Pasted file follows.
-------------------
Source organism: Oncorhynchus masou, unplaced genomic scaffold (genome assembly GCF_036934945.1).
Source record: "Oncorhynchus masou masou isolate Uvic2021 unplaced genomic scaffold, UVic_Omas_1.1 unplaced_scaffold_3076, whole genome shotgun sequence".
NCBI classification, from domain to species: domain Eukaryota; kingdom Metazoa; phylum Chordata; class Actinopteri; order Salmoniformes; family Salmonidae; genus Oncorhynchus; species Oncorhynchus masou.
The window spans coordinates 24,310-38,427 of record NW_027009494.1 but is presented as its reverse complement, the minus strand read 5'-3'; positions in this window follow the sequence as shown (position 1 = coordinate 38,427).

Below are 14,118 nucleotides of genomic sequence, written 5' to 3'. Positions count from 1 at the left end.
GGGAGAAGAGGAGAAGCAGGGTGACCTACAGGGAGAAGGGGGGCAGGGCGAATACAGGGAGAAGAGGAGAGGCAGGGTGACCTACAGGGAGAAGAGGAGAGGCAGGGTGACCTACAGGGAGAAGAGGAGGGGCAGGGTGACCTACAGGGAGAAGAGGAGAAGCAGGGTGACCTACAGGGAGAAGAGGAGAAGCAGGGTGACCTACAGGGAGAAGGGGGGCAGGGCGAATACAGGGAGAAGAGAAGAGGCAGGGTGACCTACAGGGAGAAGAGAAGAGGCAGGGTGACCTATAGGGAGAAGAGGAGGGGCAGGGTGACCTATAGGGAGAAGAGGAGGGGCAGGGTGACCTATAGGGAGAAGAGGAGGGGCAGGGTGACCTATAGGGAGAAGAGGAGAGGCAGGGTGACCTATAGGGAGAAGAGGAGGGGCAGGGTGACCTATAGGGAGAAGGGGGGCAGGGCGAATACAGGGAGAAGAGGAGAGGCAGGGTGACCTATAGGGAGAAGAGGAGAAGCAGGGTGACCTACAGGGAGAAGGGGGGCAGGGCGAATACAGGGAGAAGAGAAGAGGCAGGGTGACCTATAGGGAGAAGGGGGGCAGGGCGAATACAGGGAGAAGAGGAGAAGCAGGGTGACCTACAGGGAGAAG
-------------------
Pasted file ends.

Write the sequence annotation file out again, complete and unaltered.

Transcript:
Source organism: Oncorhynchus masou, unplaced genomic scaffold (genome assembly GCF_036934945.1).
Source record: "Oncorhynchus masou masou isolate Uvic2021 unplaced genomic scaffold, UVic_Omas_1.1 unplaced_scaffold_3076, whole genome shotgun sequence".
NCBI classification, from domain to species: domain Eukaryota; kingdom Metazoa; phylum Chordata; class Actinopteri; order Salmoniformes; family Salmonidae; genus Oncorhynchus; species Oncorhynchus masou.
The window spans coordinates 24,310-38,427 of record NW_027009494.1 but is presented as its reverse complement, the minus strand read 5'-3'; positions in this window follow the sequence as shown (position 1 = coordinate 38,427).

Below are 14,118 nucleotides of genomic sequence, written 5' to 3'. Positions count from 1 at the left end.
GGGAGAAGAGGAGAAGCAGGGTGACCTACAGGGAGAAGGGGGGCAGGGCGAATACAGGGAGAAGAGGAGAGGCAGGGTGACCTACAGGGAGAAGAGGAGAGGCAGGGTGACCTACAGGGAGAAGAGGAGGGGCAGGGTGACCTACAGGGAGAAGAGGAGAAGCAGGGTGACCTACAGGGAGAAGAGGAGAAGCAGGGTGACCTACAGGGAGAAGGGGGGCAGGGCGAATACAGGGAGAAGAGAAGAGGCAGGGTGACCTACAGGGAGAAGAGAAGAGGCAGGGTGACCTATAGGGAGAAGAGGAGGGGCAGGGTGACCTATAGGGAGAAGAGGAGGGGCAGGGTGACCTATAGGGAGAAGAGGAGGGGCAGGGTGACCTATAGGGAGAAGAGGAGAGGCAGGGTGACCTATAGGGAGAAGAGGAGGGGCAGGGTGACCTATAGGGAGAAGGGGGGCAGGGCGAATACAGGGAGAAGAGGAGAGGCAGGGTGACCTATAGGGAGAAGAGGAGAAGCAGGGTGACCTACAGGGAGAAGGGGGGCAGGGCGAATACAGGGAGAAGAGAAGAGGCAGGGTGACCTATAGGGAGAAGGGGGGCAGGGCGAATACAGGGAGAAGAGGAGAAGCAGGGTGACCTACAGGGAGAAG